If SODELPA members are confused about the party’s stand on Fijian as the common name, we can’t blame them.
Two of their top officials appear to be at loggerheads on what the party’s official position is.
Former party leader and current Opposition leader Ro Teimumu Kepa has made it public in Parliament that she had embraced Fijian as the common name after initially opposing it.
After earlier warming to Fijian as a common name in a bid to enhance SODELPA’s broad appeal base by reaching out to non-iTaukei, SODELPA leader Sitiveni appears to have moved in the opposite direction.
He even said that he was the first to suggest a common name. He suggested Fiji Islander.
In a recent address he gave at a University of Fiji event for law students, he clearly outlined why he had three reservations about Fijian as a common identity.
He claims that people were not consulted.
He is against a Fijian holding dual citizenship because “it creates the dubious situation about a person’s patriotic loyalty and attachment to Fiji”.
Thirdly, he claims, it ignores the group rights and self determination of indigenous iTaukei and Rotuman people.
He does not believe that equal citizenry and common identity will create a greater sense of national unity.
He suggests that the only time we can all be called Fijians is when we are overseas and we are representing Fiji.
But once we arrive back home, we call each other native or indigenous Fijians, Indo-Fijians, Chinese-Fijians, European or part-European Fijians, Banabans and Rotumans.
This is the most ridiculous idea that we have heard – to operate using two identities.
It makes a mockery of this whole issue.
It means when we don the Fijian jersey and represent the country, we are called Fijians. Once we take off the jersey, we revert back to our ethnic grouping.
If we are good enough to be called Fijians overseas and on the sports field, we are good enough to be all called Fijians at home.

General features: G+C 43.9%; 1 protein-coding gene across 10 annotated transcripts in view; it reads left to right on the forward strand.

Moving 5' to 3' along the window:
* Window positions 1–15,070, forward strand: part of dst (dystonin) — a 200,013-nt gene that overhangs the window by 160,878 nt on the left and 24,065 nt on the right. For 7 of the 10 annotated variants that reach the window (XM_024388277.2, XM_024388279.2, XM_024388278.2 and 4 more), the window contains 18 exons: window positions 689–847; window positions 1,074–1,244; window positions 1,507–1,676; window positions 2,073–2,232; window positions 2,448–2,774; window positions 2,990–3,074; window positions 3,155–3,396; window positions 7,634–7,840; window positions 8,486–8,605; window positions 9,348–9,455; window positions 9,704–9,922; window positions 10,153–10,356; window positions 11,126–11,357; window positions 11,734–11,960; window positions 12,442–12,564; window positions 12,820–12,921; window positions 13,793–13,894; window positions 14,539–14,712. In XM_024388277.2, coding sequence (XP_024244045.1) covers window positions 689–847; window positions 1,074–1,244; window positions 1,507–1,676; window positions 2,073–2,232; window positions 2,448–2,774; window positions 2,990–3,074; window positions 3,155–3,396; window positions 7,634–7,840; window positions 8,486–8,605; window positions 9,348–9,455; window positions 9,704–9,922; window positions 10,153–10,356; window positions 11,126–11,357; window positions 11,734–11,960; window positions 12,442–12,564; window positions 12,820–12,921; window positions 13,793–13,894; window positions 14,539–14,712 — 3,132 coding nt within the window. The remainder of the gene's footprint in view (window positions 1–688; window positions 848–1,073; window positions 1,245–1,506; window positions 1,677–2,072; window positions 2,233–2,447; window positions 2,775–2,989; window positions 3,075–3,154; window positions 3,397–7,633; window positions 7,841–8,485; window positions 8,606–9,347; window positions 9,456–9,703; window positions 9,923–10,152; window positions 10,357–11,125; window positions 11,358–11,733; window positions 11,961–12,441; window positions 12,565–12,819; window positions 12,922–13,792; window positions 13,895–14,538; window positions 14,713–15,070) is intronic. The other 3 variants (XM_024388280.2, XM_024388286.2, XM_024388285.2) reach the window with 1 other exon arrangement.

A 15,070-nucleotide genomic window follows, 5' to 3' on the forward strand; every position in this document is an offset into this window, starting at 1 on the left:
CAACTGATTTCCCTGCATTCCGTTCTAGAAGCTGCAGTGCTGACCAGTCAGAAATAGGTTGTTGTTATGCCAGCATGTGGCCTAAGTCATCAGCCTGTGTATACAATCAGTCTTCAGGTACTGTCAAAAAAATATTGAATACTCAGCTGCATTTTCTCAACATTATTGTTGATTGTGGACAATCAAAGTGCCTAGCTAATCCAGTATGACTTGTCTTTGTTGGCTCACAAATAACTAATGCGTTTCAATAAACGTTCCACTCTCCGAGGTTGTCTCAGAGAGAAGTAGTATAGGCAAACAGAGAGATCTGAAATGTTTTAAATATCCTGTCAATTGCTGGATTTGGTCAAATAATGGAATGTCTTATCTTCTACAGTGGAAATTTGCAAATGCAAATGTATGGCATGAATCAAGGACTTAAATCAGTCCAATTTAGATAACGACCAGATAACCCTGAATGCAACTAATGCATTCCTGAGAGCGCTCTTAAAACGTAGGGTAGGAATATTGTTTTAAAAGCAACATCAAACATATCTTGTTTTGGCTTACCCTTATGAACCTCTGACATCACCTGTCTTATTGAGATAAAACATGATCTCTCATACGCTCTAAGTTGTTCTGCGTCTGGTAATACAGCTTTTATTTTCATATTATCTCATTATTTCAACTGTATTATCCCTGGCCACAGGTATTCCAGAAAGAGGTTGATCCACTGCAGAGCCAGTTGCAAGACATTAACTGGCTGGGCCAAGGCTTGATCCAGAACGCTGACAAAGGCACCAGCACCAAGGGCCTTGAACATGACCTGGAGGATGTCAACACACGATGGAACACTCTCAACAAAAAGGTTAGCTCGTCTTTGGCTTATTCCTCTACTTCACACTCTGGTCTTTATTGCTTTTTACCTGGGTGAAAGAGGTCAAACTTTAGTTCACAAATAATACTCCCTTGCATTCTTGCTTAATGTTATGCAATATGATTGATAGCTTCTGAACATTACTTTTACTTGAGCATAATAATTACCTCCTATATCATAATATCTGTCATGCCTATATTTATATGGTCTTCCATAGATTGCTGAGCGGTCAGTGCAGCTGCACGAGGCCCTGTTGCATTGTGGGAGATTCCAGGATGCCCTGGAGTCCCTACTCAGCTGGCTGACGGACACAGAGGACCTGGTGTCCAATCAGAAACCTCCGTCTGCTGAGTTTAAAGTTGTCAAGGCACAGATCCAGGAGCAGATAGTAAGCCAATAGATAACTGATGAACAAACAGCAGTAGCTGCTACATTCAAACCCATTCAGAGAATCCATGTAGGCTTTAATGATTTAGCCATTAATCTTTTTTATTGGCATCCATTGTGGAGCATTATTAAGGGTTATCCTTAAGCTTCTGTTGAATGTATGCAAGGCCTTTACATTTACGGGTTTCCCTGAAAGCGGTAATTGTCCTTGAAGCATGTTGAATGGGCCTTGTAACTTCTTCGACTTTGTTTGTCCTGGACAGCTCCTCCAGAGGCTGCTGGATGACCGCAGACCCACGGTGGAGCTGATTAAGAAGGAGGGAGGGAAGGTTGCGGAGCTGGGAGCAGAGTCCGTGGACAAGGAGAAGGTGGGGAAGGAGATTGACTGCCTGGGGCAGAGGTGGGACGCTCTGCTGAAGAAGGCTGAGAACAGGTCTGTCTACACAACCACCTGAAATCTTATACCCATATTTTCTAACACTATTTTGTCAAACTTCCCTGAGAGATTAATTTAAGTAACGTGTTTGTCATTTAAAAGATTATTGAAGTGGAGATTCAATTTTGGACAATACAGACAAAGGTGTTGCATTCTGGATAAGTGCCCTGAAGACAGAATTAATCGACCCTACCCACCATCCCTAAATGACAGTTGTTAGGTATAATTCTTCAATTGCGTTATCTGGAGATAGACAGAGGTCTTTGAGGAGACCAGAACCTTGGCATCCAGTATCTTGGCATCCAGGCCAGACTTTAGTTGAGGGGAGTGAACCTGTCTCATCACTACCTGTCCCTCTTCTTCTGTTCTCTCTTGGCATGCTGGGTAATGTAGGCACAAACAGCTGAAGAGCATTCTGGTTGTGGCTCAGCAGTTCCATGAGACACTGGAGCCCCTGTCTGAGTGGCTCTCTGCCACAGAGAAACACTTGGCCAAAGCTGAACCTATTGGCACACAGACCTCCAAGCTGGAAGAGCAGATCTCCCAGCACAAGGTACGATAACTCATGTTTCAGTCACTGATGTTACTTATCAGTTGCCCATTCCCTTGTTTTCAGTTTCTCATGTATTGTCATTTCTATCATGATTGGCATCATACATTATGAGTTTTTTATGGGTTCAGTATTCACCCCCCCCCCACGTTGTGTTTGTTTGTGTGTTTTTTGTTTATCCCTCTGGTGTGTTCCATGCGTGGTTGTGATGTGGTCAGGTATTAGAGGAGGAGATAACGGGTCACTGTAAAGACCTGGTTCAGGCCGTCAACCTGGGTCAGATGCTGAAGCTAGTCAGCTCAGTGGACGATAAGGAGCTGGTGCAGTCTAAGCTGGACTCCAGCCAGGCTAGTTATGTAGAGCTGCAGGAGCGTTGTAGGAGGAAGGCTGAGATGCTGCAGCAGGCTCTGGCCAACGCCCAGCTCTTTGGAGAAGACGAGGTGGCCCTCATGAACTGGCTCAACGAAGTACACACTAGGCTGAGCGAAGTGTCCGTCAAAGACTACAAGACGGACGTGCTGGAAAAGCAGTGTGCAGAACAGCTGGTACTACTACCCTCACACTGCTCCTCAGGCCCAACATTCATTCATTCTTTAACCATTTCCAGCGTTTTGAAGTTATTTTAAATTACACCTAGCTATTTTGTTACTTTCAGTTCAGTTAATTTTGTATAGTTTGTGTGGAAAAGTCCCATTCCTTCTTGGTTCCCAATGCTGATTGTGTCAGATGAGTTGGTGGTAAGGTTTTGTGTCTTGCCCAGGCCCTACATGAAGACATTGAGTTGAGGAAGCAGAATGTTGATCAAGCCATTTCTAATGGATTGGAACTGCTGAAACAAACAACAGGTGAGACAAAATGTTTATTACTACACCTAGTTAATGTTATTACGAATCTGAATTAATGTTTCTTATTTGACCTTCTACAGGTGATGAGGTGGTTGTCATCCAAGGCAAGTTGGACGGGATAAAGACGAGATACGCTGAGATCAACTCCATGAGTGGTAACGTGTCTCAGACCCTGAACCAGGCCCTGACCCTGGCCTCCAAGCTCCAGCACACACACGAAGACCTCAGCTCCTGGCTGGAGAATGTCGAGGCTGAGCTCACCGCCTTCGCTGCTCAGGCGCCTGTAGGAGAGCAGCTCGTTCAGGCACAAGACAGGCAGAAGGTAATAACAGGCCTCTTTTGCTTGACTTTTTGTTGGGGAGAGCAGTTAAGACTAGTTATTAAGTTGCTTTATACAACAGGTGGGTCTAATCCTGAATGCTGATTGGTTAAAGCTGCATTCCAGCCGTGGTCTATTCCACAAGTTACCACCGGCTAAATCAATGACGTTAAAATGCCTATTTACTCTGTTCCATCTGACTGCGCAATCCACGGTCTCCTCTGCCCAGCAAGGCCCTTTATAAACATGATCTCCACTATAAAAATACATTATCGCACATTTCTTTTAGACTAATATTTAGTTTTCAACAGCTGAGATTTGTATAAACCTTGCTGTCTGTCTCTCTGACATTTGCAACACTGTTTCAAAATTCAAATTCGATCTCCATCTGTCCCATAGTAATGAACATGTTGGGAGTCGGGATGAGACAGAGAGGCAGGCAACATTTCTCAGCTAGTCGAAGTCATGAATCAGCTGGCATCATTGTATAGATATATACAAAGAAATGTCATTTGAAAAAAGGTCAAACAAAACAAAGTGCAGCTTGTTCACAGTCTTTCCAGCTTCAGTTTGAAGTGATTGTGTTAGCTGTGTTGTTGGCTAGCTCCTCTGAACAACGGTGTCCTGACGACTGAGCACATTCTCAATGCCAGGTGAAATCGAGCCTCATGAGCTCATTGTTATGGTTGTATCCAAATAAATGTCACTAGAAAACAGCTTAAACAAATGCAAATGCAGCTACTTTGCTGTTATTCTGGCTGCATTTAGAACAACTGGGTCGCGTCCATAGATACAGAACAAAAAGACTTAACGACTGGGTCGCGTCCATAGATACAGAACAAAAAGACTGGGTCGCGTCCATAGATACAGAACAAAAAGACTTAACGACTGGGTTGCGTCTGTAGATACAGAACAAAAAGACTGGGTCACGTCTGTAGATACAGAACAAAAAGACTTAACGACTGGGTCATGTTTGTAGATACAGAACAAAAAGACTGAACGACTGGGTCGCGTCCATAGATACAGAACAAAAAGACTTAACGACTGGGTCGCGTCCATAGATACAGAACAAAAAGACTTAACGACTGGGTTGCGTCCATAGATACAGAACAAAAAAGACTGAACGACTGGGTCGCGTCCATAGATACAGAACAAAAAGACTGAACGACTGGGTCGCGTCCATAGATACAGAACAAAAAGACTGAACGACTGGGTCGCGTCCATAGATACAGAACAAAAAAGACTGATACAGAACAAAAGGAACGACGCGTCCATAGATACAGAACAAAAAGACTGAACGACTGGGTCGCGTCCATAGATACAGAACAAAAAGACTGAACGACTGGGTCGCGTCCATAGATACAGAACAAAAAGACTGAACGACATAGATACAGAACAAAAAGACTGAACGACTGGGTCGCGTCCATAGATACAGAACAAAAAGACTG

How can we promote national unity and patriotism when we divide people and put them in separate groups?
No one can take away our cultural identity and heritage. We have the freedom to practise our culture in our own cultural setting.
But on issues of national interests, we leave aside our differences and strive for what is best for everyone.
The common name helps us to do that at any forum.
We have been carrying on nicely in the last four years and generally people are happy with how things have gone so far.
The only people kicking up a fuss about the common name are politicians like Mr Rabuka.
He made it clear that he was invited to address the students on a subject of his choice and he wasn’t there to make a statement for SODELPA.
In an environment of academic freedom his statement may be justified. But some SODELPA members said they were concerned that he did not state the official party position.
Ro Teimumu, however, has taken a step further in expanding her position on the subject. She gave her blessings in her capacity as the Marama Bale na Roko Tui Dreketi (Paramount of Rewan and Burebasaga) for the descendants of the Girmitiyas to be drafted into the Tui Noco’s clan and called “luvedra na Ratu”.
It was seen as a significant move to promote racial tolerance and strengthen race relations in the country.
She was running neck and neck with Mr Rabuka in last week’s Fiji Sun-Razor opinion poll, indicating that she could recapture her 2014 popularity.
It’s now up to SODELPA supporters to decide whether they go with her or Mr Rabuka. Fijian or Fiji Islander.
FijiFirst’s victory in the 2014 General Election was evidence that an overwhelming majority of our people endorsed Fijian as the common name. Mr Rabuka should take heed.
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